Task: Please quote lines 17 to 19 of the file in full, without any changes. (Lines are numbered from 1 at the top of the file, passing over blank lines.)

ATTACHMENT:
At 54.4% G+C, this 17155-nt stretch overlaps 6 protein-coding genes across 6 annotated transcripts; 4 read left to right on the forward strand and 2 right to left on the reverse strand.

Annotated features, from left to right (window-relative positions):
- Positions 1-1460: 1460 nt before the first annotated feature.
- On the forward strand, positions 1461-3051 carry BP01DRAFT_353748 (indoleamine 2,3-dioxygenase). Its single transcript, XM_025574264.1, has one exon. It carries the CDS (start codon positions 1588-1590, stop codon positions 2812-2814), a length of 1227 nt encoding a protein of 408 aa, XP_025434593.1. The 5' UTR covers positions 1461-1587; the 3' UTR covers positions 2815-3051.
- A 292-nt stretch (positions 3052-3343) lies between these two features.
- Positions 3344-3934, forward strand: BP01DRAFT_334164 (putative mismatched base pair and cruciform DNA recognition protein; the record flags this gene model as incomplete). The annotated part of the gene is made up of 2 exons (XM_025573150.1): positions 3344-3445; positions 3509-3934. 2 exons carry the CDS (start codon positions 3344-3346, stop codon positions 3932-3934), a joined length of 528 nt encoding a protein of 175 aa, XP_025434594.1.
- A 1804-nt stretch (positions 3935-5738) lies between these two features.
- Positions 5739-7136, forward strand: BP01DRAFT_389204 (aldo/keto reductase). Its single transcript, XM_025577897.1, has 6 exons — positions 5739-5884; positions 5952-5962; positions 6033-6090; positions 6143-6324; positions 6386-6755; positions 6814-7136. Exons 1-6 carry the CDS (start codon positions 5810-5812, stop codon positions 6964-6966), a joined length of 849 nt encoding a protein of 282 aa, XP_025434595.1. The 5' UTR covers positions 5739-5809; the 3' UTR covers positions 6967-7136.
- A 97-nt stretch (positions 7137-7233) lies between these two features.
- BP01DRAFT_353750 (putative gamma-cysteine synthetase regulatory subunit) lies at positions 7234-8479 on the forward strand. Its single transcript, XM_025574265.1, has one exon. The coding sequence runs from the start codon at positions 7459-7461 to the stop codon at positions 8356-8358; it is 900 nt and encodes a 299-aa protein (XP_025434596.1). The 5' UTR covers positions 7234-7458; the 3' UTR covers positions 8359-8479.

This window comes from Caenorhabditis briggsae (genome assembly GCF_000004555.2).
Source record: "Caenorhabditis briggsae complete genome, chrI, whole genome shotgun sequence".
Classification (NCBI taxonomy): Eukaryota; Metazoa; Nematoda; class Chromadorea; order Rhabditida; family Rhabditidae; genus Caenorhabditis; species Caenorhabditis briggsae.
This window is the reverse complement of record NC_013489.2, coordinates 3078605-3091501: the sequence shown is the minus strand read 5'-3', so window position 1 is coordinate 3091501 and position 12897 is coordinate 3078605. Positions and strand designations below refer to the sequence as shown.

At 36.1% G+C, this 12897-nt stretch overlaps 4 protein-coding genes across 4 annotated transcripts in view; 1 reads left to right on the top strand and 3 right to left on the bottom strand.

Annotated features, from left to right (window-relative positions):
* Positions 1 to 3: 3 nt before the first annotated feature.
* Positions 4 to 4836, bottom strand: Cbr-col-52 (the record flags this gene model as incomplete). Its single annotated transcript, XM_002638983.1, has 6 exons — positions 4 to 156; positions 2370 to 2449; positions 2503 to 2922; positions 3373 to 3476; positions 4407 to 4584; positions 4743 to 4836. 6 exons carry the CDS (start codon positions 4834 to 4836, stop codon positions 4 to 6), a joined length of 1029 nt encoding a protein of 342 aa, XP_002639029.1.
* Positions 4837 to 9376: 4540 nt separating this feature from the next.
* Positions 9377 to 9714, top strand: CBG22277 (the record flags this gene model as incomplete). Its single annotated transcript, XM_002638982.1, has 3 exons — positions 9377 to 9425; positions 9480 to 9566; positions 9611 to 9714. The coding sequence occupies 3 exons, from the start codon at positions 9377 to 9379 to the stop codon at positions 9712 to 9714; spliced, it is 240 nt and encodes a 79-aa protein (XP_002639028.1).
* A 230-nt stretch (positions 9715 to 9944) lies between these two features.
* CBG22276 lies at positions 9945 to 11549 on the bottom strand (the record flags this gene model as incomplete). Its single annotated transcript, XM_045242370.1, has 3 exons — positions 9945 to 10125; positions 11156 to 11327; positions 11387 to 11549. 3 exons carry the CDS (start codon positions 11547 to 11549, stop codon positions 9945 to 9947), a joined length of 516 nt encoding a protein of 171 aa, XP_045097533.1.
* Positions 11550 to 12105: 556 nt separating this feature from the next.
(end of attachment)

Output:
* Positions 1 to 3: 3 nt before the first annotated feature.
* Positions 4 to 4836, bottom strand: Cbr-col-52 (the record flags this gene model as incomplete). Its single annotated transcript, XM_002638983.1, has 6 exons — positions 4 to 156; positions 2370 to 2449; positions 2503 to 2922; positions 3373 to 3476; positions 4407 to 4584; positions 4743 to 4836. 6 exons carry the CDS (start codon positions 4834 to 4836, stop codon positions 4 to 6), a joined length of 1029 nt encoding a protein of 342 aa, XP_002639029.1.
* Positions 4837 to 9376: 4540 nt separating this feature from the next.